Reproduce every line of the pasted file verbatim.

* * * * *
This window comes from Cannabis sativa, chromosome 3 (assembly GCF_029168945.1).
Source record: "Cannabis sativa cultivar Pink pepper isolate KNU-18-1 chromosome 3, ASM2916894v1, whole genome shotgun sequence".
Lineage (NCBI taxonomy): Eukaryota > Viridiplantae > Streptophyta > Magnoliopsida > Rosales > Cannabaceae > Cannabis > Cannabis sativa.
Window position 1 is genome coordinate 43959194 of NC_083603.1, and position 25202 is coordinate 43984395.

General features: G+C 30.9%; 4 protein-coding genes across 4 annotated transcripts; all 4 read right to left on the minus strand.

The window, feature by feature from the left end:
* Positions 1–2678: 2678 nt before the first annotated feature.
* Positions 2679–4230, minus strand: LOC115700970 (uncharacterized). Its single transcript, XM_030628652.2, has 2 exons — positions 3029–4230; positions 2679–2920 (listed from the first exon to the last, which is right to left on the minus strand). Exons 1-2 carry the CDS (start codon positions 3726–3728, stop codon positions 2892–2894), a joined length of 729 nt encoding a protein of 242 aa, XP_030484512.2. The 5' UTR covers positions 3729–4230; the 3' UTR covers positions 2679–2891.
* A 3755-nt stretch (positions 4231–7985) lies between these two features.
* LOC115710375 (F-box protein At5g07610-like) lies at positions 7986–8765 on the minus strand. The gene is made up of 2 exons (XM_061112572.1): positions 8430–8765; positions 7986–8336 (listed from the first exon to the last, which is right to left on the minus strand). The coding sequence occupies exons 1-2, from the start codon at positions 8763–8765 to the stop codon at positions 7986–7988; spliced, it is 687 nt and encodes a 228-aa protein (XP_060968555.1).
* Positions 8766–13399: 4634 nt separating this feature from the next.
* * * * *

This window comes from Cannabis sativa, chromosome 3 (assembly GCF_029168945.1).
Source record: "Cannabis sativa cultivar Pink pepper isolate KNU-18-1 chromosome 3, ASM2916894v1, whole genome shotgun sequence".
Lineage (NCBI taxonomy): Eukaryota > Viridiplantae > Streptophyta > Magnoliopsida > Rosales > Cannabaceae > Cannabis > Cannabis sativa.
Window position 1 is genome coordinate 43959194 of NC_083603.1, and position 25202 is coordinate 43984395.

General features: G+C 30.9%; 4 protein-coding genes across 4 annotated transcripts; all 4 read right to left on the minus strand.

The window, feature by feature from the left end:
* Positions 1–2678: 2678 nt before the first annotated feature.
* Positions 2679–4230, minus strand: LOC115700970 (uncharacterized). Its single transcript, XM_030628652.2, has 2 exons — positions 3029–4230; positions 2679–2920 (listed from the first exon to the last, which is right to left on the minus strand). Exons 1-2 carry the CDS (start codon positions 3726–3728, stop codon positions 2892–2894), a joined length of 729 nt encoding a protein of 242 aa, XP_030484512.2. The 5' UTR covers positions 3729–4230; the 3' UTR covers positions 2679–2891.
* A 3755-nt stretch (positions 4231–7985) lies between these two features.
* LOC115710375 (F-box protein At5g07610-like) lies at positions 7986–8765 on the minus strand. The gene is made up of 2 exons (XM_061112572.1): positions 8430–8765; positions 7986–8336 (listed from the first exon to the last, which is right to left on the minus strand). The coding sequence occupies exons 1-2, from the start codon at positions 8763–8765 to the stop codon at positions 7986–7988; spliced, it is 687 nt and encodes a 228-aa protein (XP_060968555.1).
* Positions 8766–13399: 4634 nt separating this feature from the next.